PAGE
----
Chemical modifcation and inactivation of rat liver arginase by N-bromosuccinimide: Reaction with his141

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Treatment of rat liver arginase with N-bromosuccinimide results in modification of six tryptophan residues per enzyme molecule and is accompanied by loss of catalytic activity (E. Ber and G. Muzynska (1979) Acta Biochim. Pol. 26, 103-114). In order to probe the chemistry of N-bromosuccinimide inactivation and the role of tryptophan residues in catalysis, the two tryptophan residues of rat liver arginase, Trp122 and Trp164, have been separately mutated to phenylalanine using site-directed mutagenesis of the protein expressed in Escherichia coli. Both single Trp→Phe mutant enzymes have kinetic parameters nearly identical to those for the wild-type enzyme. Treatment of native, wild-type, and each of the Trp→Phe mutant enzymes with N-bromosuccinimide results in loss of absorbance at 280 nm and is accompanied by a loss of catalytic activity. However, treatment of the wild-type enzyme with N-bromosuccinimide in the presence of the arginase inhibitors AG-hydroxy-L-arginine or the combination of L-ornithine and borate protects against inactivation, even though tryptophan residues are modified. Treatment of the H1O1N and H126N mutant arginases with N-bromosuccinimide also results in loss of catalytic activity and modification of tryptophan residues. In contrast, the H141N mutant arginase is not inactivated by N-bromosuccinimide, indicating that His141 is the critical target for the N-bromosuccinimide inactivation of the enzyme.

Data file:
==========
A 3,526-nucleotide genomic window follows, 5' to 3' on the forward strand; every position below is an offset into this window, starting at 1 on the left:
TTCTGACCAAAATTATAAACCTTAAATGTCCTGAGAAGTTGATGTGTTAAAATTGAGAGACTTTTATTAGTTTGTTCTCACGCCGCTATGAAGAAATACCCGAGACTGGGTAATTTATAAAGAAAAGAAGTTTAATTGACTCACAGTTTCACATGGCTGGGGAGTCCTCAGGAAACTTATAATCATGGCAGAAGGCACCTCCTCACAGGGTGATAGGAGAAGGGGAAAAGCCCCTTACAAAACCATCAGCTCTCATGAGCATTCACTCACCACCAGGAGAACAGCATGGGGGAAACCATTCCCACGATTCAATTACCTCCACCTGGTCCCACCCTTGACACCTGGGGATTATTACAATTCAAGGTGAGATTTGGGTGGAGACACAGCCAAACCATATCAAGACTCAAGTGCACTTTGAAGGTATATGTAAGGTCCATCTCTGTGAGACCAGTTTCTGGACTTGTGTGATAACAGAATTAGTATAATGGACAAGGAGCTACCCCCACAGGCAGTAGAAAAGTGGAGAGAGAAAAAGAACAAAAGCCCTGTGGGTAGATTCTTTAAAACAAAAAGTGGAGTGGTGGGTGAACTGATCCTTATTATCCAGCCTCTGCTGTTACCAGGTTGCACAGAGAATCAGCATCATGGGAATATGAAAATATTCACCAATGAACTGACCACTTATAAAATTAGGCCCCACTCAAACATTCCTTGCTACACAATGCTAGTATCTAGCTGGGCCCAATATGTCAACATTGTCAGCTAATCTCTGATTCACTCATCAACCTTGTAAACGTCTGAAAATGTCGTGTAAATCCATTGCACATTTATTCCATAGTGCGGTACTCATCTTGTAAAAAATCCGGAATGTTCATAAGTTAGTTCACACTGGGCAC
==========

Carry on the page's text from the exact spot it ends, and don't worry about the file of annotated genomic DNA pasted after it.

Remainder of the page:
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Archives of Biochemistry and Biophysics





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This article was published in Archives of Biochemistry and Biophysics, Volume 327, Issue 1, Pages 107-112.

The published version is available at http://dx.doi.org/10.1006/abbi.1996.0098.

Copyright © 1996 Elsevier.

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